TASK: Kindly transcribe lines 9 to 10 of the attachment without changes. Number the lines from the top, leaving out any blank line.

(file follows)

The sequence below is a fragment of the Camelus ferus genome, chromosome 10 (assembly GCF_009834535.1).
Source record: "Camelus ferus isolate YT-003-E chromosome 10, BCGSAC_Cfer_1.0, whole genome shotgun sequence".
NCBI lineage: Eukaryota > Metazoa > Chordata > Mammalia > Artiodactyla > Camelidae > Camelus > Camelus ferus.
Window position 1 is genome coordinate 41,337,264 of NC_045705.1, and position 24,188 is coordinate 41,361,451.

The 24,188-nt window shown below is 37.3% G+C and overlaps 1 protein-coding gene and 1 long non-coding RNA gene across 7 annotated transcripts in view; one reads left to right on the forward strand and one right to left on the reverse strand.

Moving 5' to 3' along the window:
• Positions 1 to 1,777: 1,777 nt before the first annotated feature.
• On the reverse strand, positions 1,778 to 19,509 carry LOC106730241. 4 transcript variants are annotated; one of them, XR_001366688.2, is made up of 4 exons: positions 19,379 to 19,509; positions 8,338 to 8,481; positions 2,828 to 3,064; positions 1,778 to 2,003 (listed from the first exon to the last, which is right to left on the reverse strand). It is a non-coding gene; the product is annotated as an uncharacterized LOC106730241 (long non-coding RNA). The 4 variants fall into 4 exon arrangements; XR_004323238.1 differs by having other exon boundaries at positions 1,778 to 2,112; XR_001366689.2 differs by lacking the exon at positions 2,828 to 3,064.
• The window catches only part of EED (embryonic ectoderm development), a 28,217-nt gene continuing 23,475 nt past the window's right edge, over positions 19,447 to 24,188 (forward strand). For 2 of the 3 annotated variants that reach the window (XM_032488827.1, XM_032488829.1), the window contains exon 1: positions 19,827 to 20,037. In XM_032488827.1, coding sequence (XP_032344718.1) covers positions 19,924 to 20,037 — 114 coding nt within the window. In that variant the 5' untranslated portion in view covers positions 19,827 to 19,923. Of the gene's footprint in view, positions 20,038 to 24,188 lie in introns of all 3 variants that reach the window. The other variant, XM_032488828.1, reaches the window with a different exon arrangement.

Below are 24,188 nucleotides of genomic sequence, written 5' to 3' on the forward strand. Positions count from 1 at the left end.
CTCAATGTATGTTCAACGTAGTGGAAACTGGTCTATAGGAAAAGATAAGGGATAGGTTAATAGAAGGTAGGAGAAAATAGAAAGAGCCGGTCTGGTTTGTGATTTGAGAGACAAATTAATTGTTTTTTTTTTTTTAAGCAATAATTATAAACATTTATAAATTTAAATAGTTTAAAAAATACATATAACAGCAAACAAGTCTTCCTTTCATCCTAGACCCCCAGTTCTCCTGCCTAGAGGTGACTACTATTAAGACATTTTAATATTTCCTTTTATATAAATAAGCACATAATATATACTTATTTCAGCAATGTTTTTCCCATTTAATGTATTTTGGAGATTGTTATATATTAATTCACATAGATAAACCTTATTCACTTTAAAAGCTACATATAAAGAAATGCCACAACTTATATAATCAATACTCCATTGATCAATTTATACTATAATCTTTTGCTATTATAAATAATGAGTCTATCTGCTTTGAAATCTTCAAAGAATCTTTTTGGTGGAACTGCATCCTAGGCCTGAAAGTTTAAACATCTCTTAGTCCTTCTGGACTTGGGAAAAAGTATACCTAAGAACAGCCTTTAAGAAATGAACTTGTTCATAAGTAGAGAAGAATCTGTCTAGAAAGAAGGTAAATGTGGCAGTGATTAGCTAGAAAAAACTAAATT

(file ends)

• The window catches only part of EED (embryonic ectoderm development), a 28,217-nt gene continuing 23,475 nt past the window's right edge, over positions 19,447 to 24,188 (forward strand). For 2 of the 3 annotated variants that reach the window (XM_032488827.1, XM_032488829.1), the window contains exon 1: positions 19,827 to 20,037. In XM_032488827.1, coding sequence (XP_032344718.1) covers positions 19,924 to 20,037 — 114 coding nt within the window. In that variant the 5' untranslated portion in view covers positions 19,827 to 19,923. Of the gene's footprint in view, positions 20,038 to 24,188 lie in introns of all 3 variants that reach the window. The other variant, XM_032488828.1, reaches the window with a different exon arrangement.

Below are 24,188 nucleotides of genomic sequence, written 5' to 3' on the forward strand. Positions count from 1 at the left end.